JMTN blog

(Japanese Model Train Newsletter)

MicroAce coupler review

This is a review and my conclusions after trying out the new MicroAce couplers.

MicroAce (and all other manufacturers except Kato) have always made provision for the excellent Tomix TN close couplers to be fitted to their trains. Recently they decided to bring out their own range of couplers in competition to Tomix. The items available are …

  • F0001 – Micro Coupler x6 (Scharfenburg type) – black
  • F0002 – Micro Coupler x6 (Scharfenburg type) – gray
  • F0003 – Micro Coupler x6 (Buckeye type) – black
  • F0004 – Micro Coupler x6 (Buckeye type) – gray

I had just bought the ‘Roman’ Joyful passenger set, so I though I would try out these new couplers on it – the appropriate item for this set is F0003.  One good reason to use these might be that the retail price is 20% lower than Tomix’s price for a set of 6. 

p6155505.jpg     p6155507.jpg

As you can see above, they come in a blister back with a cardboard back. The couplers are mounted on the car floor the same as TN’s by using the side flanges with two holes in them. You either take off the bogie mounted coupler in the case of MicroAce, or cut it off with all other manufacturers. As you can see from the instructions, just push the cars together to coupler, and pull them apart by twisting vertically. Tomix TN’s are uncoupled by strongly pulling apart horizontally, but the MicroAce ones will not come apart horizontally, because of the jaw shape.

The coupler actually has a pin in the head which is used to swivel the two ‘jaws’, and one of these (the one on the right) is attached to a thin plastic ‘finger’ that runs back along the coupler shaft. Moving the jaw outwards brings the finger into tension so it will spring back and hold the jaws closed, but without tension it swings outwards, and closes the jaws. In this mode, two cars would not automatically couple together without manual intervention. The shape of the inside of the jaws is different to the Tomix TN’s, so they will not lock together with each other.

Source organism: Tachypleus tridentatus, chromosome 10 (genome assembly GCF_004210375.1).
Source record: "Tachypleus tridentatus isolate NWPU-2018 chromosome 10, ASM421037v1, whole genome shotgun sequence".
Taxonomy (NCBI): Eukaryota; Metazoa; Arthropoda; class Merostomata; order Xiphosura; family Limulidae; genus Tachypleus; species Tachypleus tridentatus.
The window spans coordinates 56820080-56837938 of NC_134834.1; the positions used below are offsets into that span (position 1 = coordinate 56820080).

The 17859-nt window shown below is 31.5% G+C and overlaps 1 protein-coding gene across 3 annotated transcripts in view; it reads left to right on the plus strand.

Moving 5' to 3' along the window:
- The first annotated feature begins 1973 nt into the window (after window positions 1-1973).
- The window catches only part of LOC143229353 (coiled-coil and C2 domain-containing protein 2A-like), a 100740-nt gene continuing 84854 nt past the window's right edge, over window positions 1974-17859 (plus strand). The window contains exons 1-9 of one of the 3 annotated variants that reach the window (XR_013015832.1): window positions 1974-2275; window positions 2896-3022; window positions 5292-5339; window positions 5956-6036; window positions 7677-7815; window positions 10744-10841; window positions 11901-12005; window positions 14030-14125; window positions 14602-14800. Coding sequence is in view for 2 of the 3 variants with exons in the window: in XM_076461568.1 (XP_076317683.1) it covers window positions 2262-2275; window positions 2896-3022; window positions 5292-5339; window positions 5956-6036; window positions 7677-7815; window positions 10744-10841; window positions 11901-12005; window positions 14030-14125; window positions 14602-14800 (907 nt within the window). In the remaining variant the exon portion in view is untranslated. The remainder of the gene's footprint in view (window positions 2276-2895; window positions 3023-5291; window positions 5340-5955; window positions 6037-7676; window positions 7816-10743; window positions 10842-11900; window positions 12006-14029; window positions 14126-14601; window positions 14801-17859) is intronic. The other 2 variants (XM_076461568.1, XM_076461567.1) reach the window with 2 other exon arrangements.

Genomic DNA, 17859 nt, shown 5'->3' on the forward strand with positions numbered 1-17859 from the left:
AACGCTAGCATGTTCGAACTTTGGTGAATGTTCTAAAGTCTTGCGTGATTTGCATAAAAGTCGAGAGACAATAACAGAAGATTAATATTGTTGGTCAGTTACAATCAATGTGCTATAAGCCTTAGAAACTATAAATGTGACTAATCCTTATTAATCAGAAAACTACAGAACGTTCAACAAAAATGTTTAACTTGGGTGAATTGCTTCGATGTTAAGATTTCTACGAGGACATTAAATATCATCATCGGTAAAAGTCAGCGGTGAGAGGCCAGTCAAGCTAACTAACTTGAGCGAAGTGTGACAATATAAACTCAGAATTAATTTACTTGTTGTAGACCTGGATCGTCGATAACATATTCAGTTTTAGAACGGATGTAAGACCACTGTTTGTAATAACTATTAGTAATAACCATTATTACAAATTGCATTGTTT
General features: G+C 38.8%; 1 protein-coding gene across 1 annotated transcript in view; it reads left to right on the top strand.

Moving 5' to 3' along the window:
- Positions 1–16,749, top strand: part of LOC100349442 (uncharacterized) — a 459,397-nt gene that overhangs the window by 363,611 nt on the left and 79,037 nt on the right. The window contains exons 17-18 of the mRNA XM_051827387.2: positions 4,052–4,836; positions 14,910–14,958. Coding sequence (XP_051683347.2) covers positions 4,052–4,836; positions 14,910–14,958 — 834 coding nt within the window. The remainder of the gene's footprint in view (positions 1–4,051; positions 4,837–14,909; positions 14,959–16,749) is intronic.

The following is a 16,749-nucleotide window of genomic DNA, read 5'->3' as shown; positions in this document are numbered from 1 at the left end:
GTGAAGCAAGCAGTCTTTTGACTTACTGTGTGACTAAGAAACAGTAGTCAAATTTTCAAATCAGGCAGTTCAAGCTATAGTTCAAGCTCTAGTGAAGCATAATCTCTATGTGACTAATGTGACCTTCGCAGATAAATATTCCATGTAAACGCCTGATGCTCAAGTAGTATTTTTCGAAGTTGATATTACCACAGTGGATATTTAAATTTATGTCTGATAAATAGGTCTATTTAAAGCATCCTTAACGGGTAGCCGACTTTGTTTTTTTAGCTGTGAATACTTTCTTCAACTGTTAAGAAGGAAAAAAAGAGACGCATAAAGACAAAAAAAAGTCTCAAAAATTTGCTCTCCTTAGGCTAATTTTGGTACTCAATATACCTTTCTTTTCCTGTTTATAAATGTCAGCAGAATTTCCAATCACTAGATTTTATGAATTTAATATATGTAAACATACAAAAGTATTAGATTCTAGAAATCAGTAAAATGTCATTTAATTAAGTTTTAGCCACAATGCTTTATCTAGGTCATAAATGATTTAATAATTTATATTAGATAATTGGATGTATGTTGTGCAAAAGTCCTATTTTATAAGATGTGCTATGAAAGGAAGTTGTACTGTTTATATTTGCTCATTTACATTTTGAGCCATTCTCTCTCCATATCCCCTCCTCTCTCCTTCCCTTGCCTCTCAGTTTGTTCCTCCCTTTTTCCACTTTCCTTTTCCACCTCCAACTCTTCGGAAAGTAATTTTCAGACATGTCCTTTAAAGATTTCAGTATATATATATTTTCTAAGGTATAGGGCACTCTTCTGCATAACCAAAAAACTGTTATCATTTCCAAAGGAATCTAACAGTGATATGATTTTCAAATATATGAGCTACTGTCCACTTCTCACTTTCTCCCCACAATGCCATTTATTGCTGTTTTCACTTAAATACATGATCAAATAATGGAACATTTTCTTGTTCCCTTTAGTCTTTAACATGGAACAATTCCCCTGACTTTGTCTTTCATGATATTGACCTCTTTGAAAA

Here is the bottom of the coupler, and you can see the pin that allows the two jaws to swivel.


Here you can see what happens when the freely swinging finger closing the jaws.

The couplers also has one nub on each side of the jaws, to prevent vertical movement. However it is not completely secure, and you can force the cars apart this way. I would not swing two cars around in the air the same way I do to show how secure the Tomix TN couplers are. Tomix’s couplers have one nub on one side and two on the other that lock inside each other, so you cannot force them apart vertically. However I could not get the MicroAce ones to come apart by twisting vertically as the instructions suggested, and I had to use the pure vertical separation method to separate them by just sliding them apart.


So – are they better than the TN’s ???


Here are two cars coupled together using Tomix TN couplers.


Here are two cars coupled together using the MicroAce couplers


Here are two cars coupled together using the original Rapidos. Many of MicroAce’s recent releases have Rapido couplers that are quite closely set in on the bogies, so the inter-car gap is not very large at all, compared to what it used to be, and what other manufacturers use.

I think you can see the problem – the MicroAce couplers do not even reduce the gap compared to the original couplers – it is bigger 😦

Here is the data …

  • Tomix couplers – maximum gap – 11/64″

  • Tomix couplers – minimum gap – 7/64″

  • MicroAce couplers – maximum gap – 16/64″

  • MicroAce couplers – minimum gap – 14/64″

  • Rapido couplers – maximum gap – 15/64″

  • Rapido couplers – minimum gap – 12/64″ (at rest)

  • Rapido couplers – minimum gap – 7/64″ (when springs are compressed)

The differences between maximum & minimum are because of loosely fitting couplers or the coupler mount, or the coupler head gap or spring tension in the Rapidos. Also don’t worry if you don’t understand Imperial measurements – I only used them because I could accurately get smaller measurements than ‘mm’ on my ruler, and I didn’t reduce them for easy comparison purposes, as well as for those people who didn’t know that 12/64″ is the same as 3/16″ 🙂